What Went Not So Well
I did not feel nearly as well in the second half of the month for an expected reason.
Back in May, I tried a mimosa pudica seed protocol to kill off parasites when I concluded they could be the explanation for my elevated blood histamine levels. I had exhausted all other histamine treatment options. It appeared I was correct, as I had a flood of worms from doing the protocol for only half of the suggested thirty days. But I needed to move at the end of May and travel a great deal. I put off the rest of the protocol when I had a very uncomfortable herxheimer reaction, detailed here.
I am on day twenty-four of thirty of resuming the mimosa pudica seed protocol at the time of this writing. For information on the protocol, it’s Step 2 minus the Mito Restore product in the article found here. (I don’t think I need the mitochondrial support given several other things I’m doing for myself.) The process has been much more gentle now that I’m using all the appropriate toxin binders and liver support, as evidenced by that great four days mid-month.
However, once the parasites became more plentiful and larger this last week, I began getting daily symptoms. First, I started to have mild headaches, tiredness, mental confusion, and abdominal aches and spasms. Later, I had itchy skin and ringing ears that go with elevated histamine. The symptoms are nowhere near as intense as when I didn’t have the binders in May but are still a drain. I have passed around 20 more worms of at least two types this second time with the protocol. The amount is escalating as the protocol goes on. They’ve shown up daily for more than a week now. I stopped my weightlifting in the last week of the month due to low energy and poor recovery. To stay active I’m doing some calisthenics like pushups, squats, chin-ups, and dips. The daily symptoms have also slowed my productivity.
Due to the continued appearance of worms and how I’m feeling, I’m taking an added precaution. I’m going to have a stool parasite test in case there are many more parasites to come. If I still have any at that point, I will see which parasites I have. Then they could be pinpointed with an anti-parasitic medication, and the process could be sped along. That way, I’ll have a backup plan to feel better as soon as possible and back to my fully productive self where I can push my exercise limits again. From my research, this shouldn’t have much negative effect on my microbiome health. Anti-parasitics are much more tactical weapons, as opposed to the total annihilation approach of antibiotics. Regardless, I’ll keep taking the mimosa pudica seed beyond thirty days until the worms stop showing up. There’s bound to be an end to the worms at some point!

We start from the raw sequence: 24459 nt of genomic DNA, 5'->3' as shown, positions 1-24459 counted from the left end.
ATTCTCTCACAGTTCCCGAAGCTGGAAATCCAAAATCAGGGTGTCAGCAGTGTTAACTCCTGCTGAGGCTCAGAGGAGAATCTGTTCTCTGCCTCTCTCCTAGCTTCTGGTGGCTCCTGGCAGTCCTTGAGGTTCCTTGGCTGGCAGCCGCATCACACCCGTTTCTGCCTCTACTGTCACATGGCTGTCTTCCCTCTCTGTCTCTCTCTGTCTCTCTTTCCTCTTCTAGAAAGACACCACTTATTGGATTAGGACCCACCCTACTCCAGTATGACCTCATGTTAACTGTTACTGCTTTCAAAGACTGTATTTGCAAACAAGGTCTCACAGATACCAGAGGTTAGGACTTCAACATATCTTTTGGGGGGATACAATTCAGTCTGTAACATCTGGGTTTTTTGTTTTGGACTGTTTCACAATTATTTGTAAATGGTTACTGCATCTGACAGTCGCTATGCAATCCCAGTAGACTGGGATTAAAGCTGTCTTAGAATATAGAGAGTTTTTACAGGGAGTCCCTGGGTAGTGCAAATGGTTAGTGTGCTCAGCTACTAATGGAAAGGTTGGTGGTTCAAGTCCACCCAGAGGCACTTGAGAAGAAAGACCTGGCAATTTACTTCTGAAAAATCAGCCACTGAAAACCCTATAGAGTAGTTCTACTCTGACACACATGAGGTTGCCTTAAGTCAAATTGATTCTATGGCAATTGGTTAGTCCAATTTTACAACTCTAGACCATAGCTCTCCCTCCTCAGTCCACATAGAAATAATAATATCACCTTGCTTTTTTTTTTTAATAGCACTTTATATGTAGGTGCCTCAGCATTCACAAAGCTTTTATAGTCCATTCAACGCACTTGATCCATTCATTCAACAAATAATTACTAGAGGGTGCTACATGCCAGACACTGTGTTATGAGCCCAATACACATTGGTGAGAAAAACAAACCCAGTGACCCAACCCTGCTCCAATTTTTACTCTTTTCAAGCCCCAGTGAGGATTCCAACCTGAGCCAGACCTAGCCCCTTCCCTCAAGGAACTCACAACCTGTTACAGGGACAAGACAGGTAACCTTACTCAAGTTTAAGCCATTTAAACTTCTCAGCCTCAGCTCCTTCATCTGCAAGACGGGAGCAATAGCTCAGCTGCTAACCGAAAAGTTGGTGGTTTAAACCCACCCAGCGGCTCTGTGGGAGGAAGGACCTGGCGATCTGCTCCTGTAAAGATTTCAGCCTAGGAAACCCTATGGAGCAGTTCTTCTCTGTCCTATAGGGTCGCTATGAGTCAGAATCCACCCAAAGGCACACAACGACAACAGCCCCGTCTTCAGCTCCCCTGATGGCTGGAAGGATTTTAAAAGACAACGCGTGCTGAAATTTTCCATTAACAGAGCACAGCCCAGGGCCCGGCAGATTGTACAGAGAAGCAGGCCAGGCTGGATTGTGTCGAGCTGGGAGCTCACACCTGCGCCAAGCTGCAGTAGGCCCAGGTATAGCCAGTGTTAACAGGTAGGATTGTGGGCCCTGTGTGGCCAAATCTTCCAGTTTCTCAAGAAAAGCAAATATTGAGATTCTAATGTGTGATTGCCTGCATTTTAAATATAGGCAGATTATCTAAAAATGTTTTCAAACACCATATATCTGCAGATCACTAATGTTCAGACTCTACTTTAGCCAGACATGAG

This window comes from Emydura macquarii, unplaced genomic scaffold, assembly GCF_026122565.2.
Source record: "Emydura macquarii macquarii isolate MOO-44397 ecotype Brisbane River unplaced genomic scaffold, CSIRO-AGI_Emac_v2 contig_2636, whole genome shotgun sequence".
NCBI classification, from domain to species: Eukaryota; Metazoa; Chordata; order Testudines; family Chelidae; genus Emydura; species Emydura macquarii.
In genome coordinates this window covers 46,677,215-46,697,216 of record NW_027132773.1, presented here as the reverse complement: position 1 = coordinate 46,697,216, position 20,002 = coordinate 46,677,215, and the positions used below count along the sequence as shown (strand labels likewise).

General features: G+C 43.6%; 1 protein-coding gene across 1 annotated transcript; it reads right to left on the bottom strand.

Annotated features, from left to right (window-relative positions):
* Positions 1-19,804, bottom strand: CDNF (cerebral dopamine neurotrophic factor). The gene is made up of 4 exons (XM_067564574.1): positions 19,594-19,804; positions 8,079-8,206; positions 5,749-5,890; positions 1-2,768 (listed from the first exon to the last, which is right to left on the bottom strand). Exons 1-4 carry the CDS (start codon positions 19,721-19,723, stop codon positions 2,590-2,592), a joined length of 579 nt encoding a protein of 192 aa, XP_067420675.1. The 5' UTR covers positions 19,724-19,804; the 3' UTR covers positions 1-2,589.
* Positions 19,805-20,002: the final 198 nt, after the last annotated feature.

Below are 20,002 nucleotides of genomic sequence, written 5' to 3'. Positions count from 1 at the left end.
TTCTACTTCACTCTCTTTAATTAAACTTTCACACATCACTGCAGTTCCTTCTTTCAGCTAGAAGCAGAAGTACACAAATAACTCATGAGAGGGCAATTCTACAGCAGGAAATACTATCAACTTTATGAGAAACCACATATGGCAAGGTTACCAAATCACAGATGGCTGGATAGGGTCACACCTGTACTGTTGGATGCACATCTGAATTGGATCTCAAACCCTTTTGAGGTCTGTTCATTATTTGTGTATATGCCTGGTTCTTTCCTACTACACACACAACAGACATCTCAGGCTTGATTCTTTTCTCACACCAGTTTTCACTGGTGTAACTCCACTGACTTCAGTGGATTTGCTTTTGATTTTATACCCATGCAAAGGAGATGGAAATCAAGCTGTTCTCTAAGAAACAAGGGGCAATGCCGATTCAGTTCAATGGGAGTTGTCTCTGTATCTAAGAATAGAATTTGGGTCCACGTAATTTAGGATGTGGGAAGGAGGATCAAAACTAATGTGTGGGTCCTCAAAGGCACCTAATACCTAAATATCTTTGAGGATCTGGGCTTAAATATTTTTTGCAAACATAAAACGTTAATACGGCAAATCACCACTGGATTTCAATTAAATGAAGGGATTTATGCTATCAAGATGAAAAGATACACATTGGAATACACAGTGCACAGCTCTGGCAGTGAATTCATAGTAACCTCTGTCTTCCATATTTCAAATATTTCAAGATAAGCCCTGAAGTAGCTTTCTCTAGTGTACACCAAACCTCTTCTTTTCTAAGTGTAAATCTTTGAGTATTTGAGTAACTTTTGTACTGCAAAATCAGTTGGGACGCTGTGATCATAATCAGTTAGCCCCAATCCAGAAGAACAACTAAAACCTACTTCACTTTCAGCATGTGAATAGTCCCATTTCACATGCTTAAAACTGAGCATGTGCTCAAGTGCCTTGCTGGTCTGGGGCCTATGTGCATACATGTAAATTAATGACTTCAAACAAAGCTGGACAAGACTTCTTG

The Hope Going Forward
I was feeling my best yet during my recovery, even during this round of the anti-parasite protocol. I suspect that portends that the future will be grand indeed for me! Hopefully, this infestation will be over soon, and I’ll be feeling even better than I was in the early part of the month. It has to help to be rid of them. I’m curious to see if any other minor aches, pains, and other symptoms disappear when they’re all gone. Even if not, I’ll happily take how I felt mid-month.
I look forward to my next health update.